One more gripe: we all know that many American writers (though never the top-rank ones) have terrible trouble with LIE-LAY-LAIN and LAY-LAID-LAID, but British writers don’t. Or shouldn’t. Yet again and again we find ourselves stumbling over lines like: [Alice (Jackman’s daughter)] laid flat on the floor of her study, eyes clamped together, Bach playing in the background. Alice loved Bach. Whenever she had a research problem, she laid in the dark with her music … (And “eyes clamped together“?)

But all that said, the strong female victim made a nice change and I did enjoy the story: witness the fact that I have just downloaded the author’s earlier The Truth Will Out – which I hope is better edited than this one!





TARGET CHURCHILL by Warren Adler and James C. Humes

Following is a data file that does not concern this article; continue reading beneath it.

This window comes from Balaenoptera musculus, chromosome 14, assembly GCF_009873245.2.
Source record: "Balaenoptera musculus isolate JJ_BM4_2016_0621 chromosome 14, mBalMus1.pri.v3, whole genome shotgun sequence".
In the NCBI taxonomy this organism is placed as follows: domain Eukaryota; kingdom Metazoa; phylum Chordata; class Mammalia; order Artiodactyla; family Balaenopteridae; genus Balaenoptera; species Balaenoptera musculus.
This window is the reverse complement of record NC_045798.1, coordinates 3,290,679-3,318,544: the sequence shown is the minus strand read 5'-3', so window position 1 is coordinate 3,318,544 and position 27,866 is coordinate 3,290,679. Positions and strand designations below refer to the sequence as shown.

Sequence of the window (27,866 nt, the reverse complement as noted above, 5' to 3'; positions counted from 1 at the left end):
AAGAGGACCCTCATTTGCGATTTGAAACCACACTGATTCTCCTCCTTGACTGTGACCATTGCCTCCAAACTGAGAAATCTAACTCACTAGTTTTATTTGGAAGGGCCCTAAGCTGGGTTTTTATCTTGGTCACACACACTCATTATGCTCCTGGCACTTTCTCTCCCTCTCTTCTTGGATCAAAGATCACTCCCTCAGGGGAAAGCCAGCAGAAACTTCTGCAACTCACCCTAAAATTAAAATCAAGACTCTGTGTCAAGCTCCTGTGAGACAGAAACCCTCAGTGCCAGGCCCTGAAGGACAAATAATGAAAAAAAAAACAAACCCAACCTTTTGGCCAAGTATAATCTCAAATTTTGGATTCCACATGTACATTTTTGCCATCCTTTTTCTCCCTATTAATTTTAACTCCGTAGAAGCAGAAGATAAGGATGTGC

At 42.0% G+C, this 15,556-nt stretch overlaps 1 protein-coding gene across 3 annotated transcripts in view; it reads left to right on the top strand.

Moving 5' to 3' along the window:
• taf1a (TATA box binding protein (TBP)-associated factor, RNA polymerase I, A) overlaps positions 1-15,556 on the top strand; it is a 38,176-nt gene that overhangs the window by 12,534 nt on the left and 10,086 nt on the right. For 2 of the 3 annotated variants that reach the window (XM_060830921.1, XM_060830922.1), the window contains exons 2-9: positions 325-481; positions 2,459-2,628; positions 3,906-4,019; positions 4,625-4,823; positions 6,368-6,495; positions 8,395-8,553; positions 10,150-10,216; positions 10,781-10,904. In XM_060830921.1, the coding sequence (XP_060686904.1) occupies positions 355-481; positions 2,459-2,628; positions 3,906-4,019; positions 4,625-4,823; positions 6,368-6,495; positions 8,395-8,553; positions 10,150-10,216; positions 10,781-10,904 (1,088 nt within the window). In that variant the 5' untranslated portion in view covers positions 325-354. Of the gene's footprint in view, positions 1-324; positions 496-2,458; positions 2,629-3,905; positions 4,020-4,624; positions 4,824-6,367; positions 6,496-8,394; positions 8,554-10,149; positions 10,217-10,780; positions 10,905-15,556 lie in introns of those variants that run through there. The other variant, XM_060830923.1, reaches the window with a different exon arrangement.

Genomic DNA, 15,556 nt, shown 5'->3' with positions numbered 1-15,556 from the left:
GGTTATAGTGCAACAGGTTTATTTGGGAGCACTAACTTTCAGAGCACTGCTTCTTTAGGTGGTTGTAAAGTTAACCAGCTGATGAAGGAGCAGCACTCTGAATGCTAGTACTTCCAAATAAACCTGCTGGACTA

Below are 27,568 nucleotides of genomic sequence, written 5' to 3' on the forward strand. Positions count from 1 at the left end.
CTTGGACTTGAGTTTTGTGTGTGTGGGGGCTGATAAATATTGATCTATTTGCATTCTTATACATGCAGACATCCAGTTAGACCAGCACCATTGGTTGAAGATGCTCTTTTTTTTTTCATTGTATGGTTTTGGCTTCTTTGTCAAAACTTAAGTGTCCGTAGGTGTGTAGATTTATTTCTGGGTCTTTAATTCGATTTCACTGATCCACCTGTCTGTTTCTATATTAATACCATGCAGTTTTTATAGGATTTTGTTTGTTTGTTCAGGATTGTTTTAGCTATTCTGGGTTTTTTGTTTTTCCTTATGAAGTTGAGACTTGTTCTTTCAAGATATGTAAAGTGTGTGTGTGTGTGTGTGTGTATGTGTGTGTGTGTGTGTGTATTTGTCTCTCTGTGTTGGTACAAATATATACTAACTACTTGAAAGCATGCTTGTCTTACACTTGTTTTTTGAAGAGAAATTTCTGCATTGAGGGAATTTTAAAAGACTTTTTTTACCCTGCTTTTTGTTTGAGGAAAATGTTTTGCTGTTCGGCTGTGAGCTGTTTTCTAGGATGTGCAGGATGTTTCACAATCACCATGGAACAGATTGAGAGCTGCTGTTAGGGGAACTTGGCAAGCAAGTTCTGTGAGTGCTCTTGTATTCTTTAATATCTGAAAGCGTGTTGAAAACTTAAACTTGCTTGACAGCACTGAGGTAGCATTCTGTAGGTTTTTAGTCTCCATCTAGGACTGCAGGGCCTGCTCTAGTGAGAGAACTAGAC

20 05 2015

Target Churchill coverThe story opens with a vivid description of Beria’s NKVD men replacing the SS in the wake of Zhukov’s race across eastern Europe and into Germany: the one quite as bad as, perhaps even worse than, the other. General Dimitrov, a Georgian like Beria (and Stalin) has spotted someone he thinks might be useful among the SS men they are executing en masse (no POWs here!) – an SS Obersturmbannfuhrer and marksman named Franz Mueller, who is also a US citizen. Dimitrov tests his commitment by setting him to shoot two dozen of his erstwhile SS comrades and, that done, recruits him and sends him off to Washington to live quietly and await orders – just another one of Beria’s countless moles spread out around the world.